West Indies, tropical Central and South America
Possibly a natural introduction by migratory birds; can form extensive colonies in its natural habitats.
Robust perennial grass from stolons. Stems floating, creeping, or ascending to 1 m (3 ft) or more in height, sparingly branched, rooting at the lower nodes; stems pithy, not hollow. Leaf sheaths glabrous but with hairs on upper margins; ligule a membrane. Leaf blades flat, to 35 cm (14 in) long and to 4 cm (1.6 in) wide, cordate at the base and clasping the stem (amplexicaul); glabrous but with long hairs on lower margins. Inflorescence a terminal panicle, dense and spike-like, about 8 mm (0.3 in) wide and to 50 cm (20 in) long; spikelets short stalked, 3.3-4.3 mm long, scabrous on the veins, often opened slightly at the apex.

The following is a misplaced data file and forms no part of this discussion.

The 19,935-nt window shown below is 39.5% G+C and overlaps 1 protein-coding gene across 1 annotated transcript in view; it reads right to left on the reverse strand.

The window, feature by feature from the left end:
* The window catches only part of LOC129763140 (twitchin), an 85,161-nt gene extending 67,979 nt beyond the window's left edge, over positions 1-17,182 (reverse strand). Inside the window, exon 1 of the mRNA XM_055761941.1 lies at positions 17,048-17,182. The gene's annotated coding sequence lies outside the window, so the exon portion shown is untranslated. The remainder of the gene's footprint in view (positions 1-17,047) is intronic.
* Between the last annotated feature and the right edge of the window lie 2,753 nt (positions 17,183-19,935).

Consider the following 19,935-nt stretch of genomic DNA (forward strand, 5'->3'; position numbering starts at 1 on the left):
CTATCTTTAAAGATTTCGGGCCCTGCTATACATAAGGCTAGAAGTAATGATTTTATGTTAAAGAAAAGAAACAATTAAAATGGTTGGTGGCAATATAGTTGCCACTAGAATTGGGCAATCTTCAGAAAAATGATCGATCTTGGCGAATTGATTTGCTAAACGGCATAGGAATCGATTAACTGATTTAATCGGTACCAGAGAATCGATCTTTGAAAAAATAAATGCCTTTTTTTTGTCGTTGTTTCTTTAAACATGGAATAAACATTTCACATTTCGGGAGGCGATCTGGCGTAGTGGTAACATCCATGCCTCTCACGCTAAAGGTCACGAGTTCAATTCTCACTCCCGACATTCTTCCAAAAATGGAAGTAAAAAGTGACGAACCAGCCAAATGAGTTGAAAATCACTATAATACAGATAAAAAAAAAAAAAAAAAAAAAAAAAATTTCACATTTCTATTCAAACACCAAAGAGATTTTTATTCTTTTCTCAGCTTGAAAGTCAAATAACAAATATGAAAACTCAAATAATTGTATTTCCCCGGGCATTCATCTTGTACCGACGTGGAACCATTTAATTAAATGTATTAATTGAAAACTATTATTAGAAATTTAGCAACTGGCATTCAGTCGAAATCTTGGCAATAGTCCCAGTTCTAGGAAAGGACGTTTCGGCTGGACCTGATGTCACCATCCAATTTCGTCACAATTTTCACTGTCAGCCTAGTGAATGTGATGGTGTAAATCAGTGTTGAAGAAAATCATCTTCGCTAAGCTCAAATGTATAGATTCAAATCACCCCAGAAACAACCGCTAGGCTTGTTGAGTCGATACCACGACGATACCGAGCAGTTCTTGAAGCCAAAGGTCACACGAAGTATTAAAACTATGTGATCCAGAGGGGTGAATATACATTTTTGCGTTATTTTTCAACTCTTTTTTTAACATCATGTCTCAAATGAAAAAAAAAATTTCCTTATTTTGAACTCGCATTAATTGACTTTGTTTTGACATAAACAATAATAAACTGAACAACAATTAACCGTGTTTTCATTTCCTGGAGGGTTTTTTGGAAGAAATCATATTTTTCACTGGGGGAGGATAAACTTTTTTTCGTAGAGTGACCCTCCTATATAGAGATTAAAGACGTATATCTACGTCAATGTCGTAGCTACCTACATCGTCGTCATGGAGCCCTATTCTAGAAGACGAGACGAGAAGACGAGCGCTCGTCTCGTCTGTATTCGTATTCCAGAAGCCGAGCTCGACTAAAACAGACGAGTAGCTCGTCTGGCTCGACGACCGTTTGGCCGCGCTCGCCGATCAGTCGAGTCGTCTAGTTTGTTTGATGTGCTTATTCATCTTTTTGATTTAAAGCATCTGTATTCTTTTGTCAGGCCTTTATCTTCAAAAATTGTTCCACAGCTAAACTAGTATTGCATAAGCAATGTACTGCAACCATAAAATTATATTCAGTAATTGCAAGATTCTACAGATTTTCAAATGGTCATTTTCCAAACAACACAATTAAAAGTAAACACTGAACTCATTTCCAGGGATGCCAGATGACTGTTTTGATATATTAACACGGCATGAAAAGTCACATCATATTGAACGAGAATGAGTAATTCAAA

May be confused with the native Sacciolepis striata (L.) Nash, American cupscale, which has a similar inflorescence, or with other marsh grasses of similar form, but Hymenachne stems distinctive in containing white pith (most grass stems are hollow)
Adapted to fluctuating water levels, i.e., cycles of flooding and drying, which allow massive regeneration by seed and ensure persistence after extensive drought periods (Wildin 1988). Observed as tolerating 40 weeks of flooding and maximum flooding depths of 1.2 m (4 ft) (Tejos 1980). Flowers in the fall (Wunderlin 1982), with observed germination rates variable, 0-86% (Hill 1996). Seed more widely dispersed during periods of high standing water.
Central and South Florida
The best approach to managing West Indian marsh grass in uninfested areas is to prevent its introduction. Once introduced, the appropriate method of control must be considered on a case-by-case basis, depending on the site conditions and level of infestation. Several control methods are available and an integrated pest management approach is recommended. Park rangers and the South Florida Water Management District have used registered systemic herbicides to control marsh grass by killing the buried stolon